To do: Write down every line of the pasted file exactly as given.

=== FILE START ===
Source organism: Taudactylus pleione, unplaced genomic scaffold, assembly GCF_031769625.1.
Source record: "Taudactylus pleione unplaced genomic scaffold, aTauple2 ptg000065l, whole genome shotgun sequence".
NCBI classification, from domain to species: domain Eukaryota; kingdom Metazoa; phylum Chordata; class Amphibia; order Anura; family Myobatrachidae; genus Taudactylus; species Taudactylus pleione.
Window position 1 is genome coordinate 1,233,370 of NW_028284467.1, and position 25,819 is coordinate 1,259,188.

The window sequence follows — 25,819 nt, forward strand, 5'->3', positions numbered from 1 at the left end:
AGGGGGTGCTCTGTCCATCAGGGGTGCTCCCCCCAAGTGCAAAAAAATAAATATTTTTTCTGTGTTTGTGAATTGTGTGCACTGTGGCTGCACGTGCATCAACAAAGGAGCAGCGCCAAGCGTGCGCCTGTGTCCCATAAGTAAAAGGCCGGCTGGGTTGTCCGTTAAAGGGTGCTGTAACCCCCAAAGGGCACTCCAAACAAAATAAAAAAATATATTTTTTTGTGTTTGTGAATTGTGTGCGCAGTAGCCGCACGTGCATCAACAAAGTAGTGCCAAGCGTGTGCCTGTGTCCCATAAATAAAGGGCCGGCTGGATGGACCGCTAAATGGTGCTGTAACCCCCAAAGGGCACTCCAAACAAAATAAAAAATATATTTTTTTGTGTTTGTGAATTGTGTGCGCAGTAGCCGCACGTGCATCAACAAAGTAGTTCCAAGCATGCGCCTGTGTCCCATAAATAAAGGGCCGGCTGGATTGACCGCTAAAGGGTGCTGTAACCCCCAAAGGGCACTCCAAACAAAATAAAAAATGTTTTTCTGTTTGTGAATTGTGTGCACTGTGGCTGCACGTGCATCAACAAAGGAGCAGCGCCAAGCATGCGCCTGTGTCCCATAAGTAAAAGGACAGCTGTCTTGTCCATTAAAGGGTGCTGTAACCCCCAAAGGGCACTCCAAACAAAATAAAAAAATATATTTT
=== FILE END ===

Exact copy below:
Source organism: Taudactylus pleione, unplaced genomic scaffold, assembly GCF_031769625.1.
Source record: "Taudactylus pleione unplaced genomic scaffold, aTauple2 ptg000065l, whole genome shotgun sequence".
NCBI classification, from domain to species: domain Eukaryota; kingdom Metazoa; phylum Chordata; class Amphibia; order Anura; family Myobatrachidae; genus Taudactylus; species Taudactylus pleione.
Window position 1 is genome coordinate 1,233,370 of NW_028284467.1, and position 25,819 is coordinate 1,259,188.

The window sequence follows — 25,819 nt, forward strand, 5'->3', positions numbered from 1 at the left end:
AGGGGGTGCTCTGTCCATCAGGGGTGCTCCCCCCAAGTGCAAAAAAATAAATATTTTTTCTGTGTTTGTGAATTGTGTGCACTGTGGCTGCACGTGCATCAACAAAGGAGCAGCGCCAAGCGTGCGCCTGTGTCCCATAAGTAAAAGGCCGGCTGGGTTGTCCGTTAAAGGGTGCTGTAACCCCCAAAGGGCACTCCAAACAAAATAAAAAAATATATTTTTTTGTGTTTGTGAATTGTGTGCGCAGTAGCCGCACGTGCATCAACAAAGTAGTGCCAAGCGTGTGCCTGTGTCCCATAAATAAAGGGCCGGCTGGATGGACCGCTAAATGGTGCTGTAACCCCCAAAGGGCACTCCAAACAAAATAAAAAATATATTTTTTTGTGTTTGTGAATTGTGTGCGCAGTAGCCGCACGTGCATCAACAAAGTAGTTCCAAGCATGCGCCTGTGTCCCATAAATAAAGGGCCGGCTGGATTGACCGCTAAAGGGTGCTGTAACCCCCAAAGGGCACTCCAAACAAAATAAAAAATGTTTTTCTGTTTGTGAATTGTGTGCACTGTGGCTGCACGTGCATCAACAAAGGAGCAGCGCCAAGCATGCGCCTGTGTCCCATAAGTAAAAGGACAGCTGTCTTGTCCATTAAAGGGTGCTGTAACCCCCAAAGGGCACTCCAAACAAAATAAAAAAATATATTTT